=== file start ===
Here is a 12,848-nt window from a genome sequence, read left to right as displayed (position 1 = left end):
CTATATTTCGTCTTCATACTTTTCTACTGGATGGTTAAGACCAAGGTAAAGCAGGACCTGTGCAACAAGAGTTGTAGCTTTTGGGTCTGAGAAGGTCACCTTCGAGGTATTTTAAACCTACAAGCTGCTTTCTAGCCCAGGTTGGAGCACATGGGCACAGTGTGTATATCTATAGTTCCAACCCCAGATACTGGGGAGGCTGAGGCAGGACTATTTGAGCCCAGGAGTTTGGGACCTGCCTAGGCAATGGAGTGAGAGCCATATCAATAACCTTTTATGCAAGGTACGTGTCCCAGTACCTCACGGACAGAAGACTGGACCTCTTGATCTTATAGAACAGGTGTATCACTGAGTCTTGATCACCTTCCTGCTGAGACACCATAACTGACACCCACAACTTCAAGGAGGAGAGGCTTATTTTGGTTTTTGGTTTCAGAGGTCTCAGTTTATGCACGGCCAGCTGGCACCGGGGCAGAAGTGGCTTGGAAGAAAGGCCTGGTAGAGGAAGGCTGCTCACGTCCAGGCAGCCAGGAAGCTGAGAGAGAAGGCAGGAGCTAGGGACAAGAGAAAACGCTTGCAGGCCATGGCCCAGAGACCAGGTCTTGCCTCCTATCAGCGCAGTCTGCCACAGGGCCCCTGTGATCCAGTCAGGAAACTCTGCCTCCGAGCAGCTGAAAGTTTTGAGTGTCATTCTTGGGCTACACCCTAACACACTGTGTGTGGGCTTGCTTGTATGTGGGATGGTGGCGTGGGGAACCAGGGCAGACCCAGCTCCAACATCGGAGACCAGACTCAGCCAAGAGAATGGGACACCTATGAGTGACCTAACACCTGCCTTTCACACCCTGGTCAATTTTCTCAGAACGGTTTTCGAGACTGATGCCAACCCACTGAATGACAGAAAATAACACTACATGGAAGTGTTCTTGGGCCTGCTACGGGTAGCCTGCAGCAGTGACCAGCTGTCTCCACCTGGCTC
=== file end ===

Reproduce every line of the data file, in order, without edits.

Here is a 12,848-nt window from a genome sequence, read left to right as displayed (position 1 = left end):
CTATATTTCGTCTTCATACTTTTCTACTGGATGGTTAAGACCAAGGTAAAGCAGGACCTGTGCAACAAGAGTTGTAGCTTTTGGGTCTGAGAAGGTCACCTTCGAGGTATTTTAAACCTACAAGCTGCTTTCTAGCCCAGGTTGGAGCACATGGGCACAGTGTGTATATCTATAGTTCCAACCCCAGATACTGGGGAGGCTGAGGCAGGACTATTTGAGCCCAGGAGTTTGGGACCTGCCTAGGCAATGGAGTGAGAGCCATATCAATAACCTTTTATGCAAGGTACGTGTCCCAGTACCTCACGGACAGAAGACTGGACCTCTTGATCTTATAGAACAGGTGTATCACTGAGTCTTGATCACCTTCCTGCTGAGACACCATAACTGACACCCACAACTTCAAGGAGGAGAGGCTTATTTTGGTTTTTGGTTTCAGAGGTCTCAGTTTATGCACGGCCAGCTGGCACCGGGGCAGAAGTGGCTTGGAAGAAAGGCCTGGTAGAGGAAGGCTGCTCACGTCCAGGCAGCCAGGAAGCTGAGAGAGAAGGCAGGAGCTAGGGACAAGAGAAAACGCTTGCAGGCCATGGCCCAGAGACCAGGTCTTGCCTCCTATCAGCGCAGTCTGCCACAGGGCCCCTGTGATCCAGTCAGGAAACTCTGCCTCCGAGCAGCTGAAAGTTTTGAGTGTCATTCTTGGGCTACACCCTAACACACTGTGTGTGGGCTTGCTTGTATGTGGGATGGTGGCGTGGGGAACCAGGGCAGACCCAGCTCCAACATCGGAGACCAGACTCAGCCAAGAGAATGGGACACCTATGAGTGACCTAACACCTGCCTTTCACACCCTGGTCAATTTTCTCAGAACGGTTTTCGAGACTGATGCCAACCCACTGAATGACAGAAAATAACACTACATGGAAGTGTTCTTGGGCCTGCTACGGGTAGCCTGCAGCAGTGACCAGCTGTCTCCACCTGGCTC